Dyer sparks Tomahawks

MERRIMACK – Jared Dyer is already spending his athletic inheritance, and spending it wisely.

You see, the Merrimack High School football standout ironically comes from a family with a rich Nashua football history.

His father, Jeff, was a Nashua standout in the mid 1980s, and his uncle, Jason, soon after. And his grandfather, Dick Dyer, is a former Nashua standout quarterback from the 1960s and was also a Nashua assistant coach, and has worked with other programs in the area as well. Jared Dyer’s football roots run deep.

But, the 6-4, 250-pound athletic specimen, as a senior, is considered one of the best football players in the state as a tight end/defensive end.

Merrimack coach Kip Jackson, a former Nashua South assistant, has known the Dyer family for a number of years, often playing racquetball with Jared’s dad and grandparents.

He’s not surprised how Jared has turned out.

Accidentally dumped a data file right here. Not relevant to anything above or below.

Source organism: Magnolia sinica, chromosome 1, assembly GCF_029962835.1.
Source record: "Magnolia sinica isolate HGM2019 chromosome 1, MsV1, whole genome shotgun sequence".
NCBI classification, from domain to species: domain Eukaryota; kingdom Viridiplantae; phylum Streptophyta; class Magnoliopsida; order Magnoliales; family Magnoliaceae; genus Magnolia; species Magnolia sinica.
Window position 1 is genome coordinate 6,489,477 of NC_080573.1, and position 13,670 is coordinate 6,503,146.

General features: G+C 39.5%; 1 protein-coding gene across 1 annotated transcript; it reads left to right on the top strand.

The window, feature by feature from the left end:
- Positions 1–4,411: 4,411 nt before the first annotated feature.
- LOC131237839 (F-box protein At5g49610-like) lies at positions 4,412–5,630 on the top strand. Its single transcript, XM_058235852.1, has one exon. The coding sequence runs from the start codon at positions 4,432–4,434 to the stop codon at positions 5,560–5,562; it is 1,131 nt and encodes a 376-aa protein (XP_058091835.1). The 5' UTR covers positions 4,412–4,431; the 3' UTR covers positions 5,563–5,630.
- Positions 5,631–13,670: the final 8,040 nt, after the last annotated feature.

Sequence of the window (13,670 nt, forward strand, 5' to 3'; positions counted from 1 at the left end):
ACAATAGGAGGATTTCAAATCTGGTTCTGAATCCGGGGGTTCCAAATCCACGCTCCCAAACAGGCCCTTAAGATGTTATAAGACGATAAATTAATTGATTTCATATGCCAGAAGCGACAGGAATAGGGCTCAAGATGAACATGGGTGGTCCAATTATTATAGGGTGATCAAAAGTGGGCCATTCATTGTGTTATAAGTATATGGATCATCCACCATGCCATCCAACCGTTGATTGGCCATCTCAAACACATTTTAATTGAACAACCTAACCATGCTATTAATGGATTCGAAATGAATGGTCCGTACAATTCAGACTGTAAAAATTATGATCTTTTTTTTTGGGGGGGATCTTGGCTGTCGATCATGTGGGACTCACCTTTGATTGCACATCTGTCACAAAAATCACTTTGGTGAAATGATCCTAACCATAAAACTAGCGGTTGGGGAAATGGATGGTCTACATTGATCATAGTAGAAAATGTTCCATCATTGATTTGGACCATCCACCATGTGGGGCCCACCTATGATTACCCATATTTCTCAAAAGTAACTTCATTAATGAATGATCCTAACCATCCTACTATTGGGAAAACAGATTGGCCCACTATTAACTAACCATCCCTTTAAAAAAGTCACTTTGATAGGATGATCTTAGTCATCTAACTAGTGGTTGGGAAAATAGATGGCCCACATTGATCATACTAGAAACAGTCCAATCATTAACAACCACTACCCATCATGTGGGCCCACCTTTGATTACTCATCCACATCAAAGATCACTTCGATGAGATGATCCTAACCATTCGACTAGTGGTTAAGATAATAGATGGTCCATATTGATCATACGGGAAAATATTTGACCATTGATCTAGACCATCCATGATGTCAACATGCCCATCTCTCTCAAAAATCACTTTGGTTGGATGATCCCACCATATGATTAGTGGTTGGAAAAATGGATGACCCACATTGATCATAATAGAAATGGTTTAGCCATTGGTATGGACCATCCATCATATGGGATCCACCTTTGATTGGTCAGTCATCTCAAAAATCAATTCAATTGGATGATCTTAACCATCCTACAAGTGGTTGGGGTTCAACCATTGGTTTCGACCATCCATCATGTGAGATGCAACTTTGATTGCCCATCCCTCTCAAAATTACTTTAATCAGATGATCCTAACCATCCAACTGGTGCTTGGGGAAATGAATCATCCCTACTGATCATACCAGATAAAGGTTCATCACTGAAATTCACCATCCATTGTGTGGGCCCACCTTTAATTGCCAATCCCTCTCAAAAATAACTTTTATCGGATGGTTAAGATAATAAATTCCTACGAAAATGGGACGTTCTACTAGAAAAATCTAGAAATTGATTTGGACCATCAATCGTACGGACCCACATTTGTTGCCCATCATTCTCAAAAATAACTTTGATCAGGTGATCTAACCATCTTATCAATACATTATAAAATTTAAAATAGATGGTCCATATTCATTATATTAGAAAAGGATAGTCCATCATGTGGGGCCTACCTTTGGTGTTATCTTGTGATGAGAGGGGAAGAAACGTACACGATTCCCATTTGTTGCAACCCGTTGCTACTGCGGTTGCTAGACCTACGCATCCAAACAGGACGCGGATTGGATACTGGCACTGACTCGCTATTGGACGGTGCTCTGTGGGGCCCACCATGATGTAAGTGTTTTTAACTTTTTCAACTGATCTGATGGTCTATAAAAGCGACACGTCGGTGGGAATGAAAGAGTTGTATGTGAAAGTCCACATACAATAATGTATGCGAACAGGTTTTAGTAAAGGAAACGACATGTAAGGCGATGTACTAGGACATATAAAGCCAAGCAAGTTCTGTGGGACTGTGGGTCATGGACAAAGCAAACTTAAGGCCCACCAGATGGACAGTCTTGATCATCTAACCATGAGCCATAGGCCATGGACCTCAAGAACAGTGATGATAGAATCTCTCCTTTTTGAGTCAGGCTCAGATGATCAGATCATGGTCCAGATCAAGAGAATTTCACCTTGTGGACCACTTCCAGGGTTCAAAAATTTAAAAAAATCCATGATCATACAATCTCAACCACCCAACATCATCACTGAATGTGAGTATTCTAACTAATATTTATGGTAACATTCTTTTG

“He’s been a coach’s dream,” Jackson said of Jared. “Just a great kid, a great teammate, and he’s going to be an awesome man when he gets older. And I know that’s the most important thing to his


“He’s extremely competitive too, and I’d like to think that some of that is from the gene pool. He lives up to (the family history) and exceeds it. You talk to his parents or his grandparents, they would be happy with the kind of person he is. Just a great kid.”

A great kid who has made sure to use his family as a great football resource, especially his grandfather.

“He coached me when I was younger,” Dyer said of Dick Dyer. “Obviously he coached my Dad and my uncle. He knows so much about the game. He always tells me to keep playing hard, no matter what, it’s really great.